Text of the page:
Saturday, 19 November 2011

Stars of the 1940s: Houriya Mohamed

Vane is right - yesterday's post was mean spirited. There's no getting away from it and I'm very sorry that I posted while in a bad mood, thereby breaking my own blogging cardinal rule. It's true that Alexandra is far from the worst dancer I've ever seen, and although I personally prefer dancers to wear longer skirts it's her prerogative to wear whatever she likes. The post won't be deleted (though it's pretty tempting), because unfortunately it's unlikely to be the last regrettable post I ever make. Plus, if I hadn't made it I wouldn't have got Vane's feedback. So ... rough with the smooth.

Now that the rough part is over, let's have some smooth.

Houriya Mohamed was one of the first stars of the Golden Age of Egyptian cinema: Edward Said claims that Houriya (indirectly) taught Taheya Carioca to dance. However, as Taheya's star began to rise Houriya and Taheya became bitter rivals - LebDancer's bio info for Houriya claims that either Houriya or her mother once destroyed one of Taheya's costumes prior to a performance, and that the relationship between Taheya and Houriya degenerated so much they wound up in a physical fight. You can read all about such undignified behaviour here.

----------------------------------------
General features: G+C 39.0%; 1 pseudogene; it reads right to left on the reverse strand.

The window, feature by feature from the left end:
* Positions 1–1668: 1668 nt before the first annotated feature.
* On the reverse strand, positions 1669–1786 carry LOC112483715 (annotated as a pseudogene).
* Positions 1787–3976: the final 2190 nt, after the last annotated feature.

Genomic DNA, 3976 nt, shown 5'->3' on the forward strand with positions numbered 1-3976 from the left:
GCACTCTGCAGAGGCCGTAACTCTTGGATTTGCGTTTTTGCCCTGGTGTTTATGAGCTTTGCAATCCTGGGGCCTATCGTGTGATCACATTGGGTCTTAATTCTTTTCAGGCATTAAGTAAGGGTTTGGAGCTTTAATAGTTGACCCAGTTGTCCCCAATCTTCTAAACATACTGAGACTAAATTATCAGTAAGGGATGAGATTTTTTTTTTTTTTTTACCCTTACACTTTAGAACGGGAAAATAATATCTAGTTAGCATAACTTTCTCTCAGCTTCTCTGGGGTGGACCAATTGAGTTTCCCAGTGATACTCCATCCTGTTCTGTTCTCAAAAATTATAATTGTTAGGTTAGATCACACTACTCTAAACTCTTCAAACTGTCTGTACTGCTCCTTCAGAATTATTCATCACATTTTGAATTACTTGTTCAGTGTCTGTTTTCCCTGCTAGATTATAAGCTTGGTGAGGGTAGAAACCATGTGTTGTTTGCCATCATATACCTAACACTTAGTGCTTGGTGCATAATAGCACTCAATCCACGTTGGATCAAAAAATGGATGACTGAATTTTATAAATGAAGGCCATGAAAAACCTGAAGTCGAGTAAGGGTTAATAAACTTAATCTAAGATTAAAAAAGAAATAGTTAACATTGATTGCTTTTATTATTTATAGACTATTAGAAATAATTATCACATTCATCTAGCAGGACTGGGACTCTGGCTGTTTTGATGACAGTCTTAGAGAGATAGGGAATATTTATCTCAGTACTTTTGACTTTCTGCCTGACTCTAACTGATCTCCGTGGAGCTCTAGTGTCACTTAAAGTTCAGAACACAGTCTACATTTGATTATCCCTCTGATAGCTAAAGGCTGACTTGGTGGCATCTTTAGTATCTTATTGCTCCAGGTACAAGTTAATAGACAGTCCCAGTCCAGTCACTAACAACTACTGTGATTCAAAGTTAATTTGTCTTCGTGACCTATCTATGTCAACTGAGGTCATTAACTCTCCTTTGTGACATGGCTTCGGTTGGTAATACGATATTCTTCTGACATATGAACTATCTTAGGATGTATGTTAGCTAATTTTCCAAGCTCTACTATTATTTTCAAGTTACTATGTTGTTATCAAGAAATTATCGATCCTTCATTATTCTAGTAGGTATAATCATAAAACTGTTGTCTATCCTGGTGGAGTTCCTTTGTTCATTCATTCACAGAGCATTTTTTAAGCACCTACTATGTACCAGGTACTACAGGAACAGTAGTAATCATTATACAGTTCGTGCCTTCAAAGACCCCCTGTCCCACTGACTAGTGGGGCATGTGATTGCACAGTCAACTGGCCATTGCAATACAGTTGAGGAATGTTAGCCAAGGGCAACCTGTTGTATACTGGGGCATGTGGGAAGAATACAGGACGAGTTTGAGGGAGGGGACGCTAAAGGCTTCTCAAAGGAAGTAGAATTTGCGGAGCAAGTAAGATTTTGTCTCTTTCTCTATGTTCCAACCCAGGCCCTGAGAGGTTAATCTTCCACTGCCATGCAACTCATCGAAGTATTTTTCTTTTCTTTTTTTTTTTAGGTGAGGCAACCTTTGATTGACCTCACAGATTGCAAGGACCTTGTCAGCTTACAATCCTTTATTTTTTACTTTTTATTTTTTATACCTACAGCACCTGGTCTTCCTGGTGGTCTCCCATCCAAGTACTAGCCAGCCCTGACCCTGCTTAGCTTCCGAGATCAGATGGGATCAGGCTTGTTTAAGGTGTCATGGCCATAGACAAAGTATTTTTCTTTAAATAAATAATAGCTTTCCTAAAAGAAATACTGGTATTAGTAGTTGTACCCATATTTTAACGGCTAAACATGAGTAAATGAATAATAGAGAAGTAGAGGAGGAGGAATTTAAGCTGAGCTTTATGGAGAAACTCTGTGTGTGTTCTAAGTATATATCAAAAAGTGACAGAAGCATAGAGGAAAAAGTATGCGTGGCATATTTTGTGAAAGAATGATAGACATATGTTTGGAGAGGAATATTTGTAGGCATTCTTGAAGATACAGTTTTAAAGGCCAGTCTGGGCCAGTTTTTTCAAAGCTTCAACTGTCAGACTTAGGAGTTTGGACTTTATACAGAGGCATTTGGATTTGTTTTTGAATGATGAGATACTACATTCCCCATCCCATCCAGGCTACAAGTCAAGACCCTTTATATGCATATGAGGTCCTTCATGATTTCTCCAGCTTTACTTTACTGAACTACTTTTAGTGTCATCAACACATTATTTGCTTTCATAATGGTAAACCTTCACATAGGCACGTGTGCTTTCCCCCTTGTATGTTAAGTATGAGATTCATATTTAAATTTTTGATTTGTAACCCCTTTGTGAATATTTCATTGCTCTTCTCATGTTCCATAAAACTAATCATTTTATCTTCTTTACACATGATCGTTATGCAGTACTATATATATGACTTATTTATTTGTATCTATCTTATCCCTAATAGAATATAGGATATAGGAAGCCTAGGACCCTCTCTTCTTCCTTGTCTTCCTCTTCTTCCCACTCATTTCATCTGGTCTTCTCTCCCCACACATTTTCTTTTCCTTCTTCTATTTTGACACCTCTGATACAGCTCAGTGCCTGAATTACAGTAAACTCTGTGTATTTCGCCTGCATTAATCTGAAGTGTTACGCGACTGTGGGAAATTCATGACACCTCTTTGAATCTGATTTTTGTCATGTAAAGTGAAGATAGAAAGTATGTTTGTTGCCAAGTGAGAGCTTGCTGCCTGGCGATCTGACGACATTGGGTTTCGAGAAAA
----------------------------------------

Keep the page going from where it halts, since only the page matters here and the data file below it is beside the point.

Bohboh in Baghdad (1942) starred Houriya as Bedour, a Bedouin slave girl rescued from the desert. This is the celebration scene, in which Houriya wears a strikingly simple, modern-looking costume:

And here she is seven years later in Fatima and Marika and Rachel. The plot to this movie sounds a bit like a pub joke - Fatima is Muslim, Marika is Christian and Rachel is Jewish - but in this truly wondrous clip, as good as anything in an MGM musical, Fatima sings a song about "the brown skinned guy" a fortune teller has just predicted she'll meet. The costume is a lot more bling-bling this time:

Although, thanks to the different alphabets, Egyptians often wind up with many variant spellings of their names when they're transliterated into English, LebDancer advises that in Arabic "Houriya" means a beautiful heavenly woman - but Horeyya (as Houriya's name is often spelt) doesn't have any meaning at all. So there you go.


  1. This is more like it - yeah!

  2. Yet another dancer I'd never heard of until you posted about her!

    As someone who can barely manage to move more than one limb at a time, I have endless admiration for someone who can not only dance divinely, but sing while they're doing it!

  3. @Vane: Yep, I'm back on track! *contrite face*

    @Lilith: It's not that I have a huge library to draw on, I just spend too much time online and not enough time practicing ;)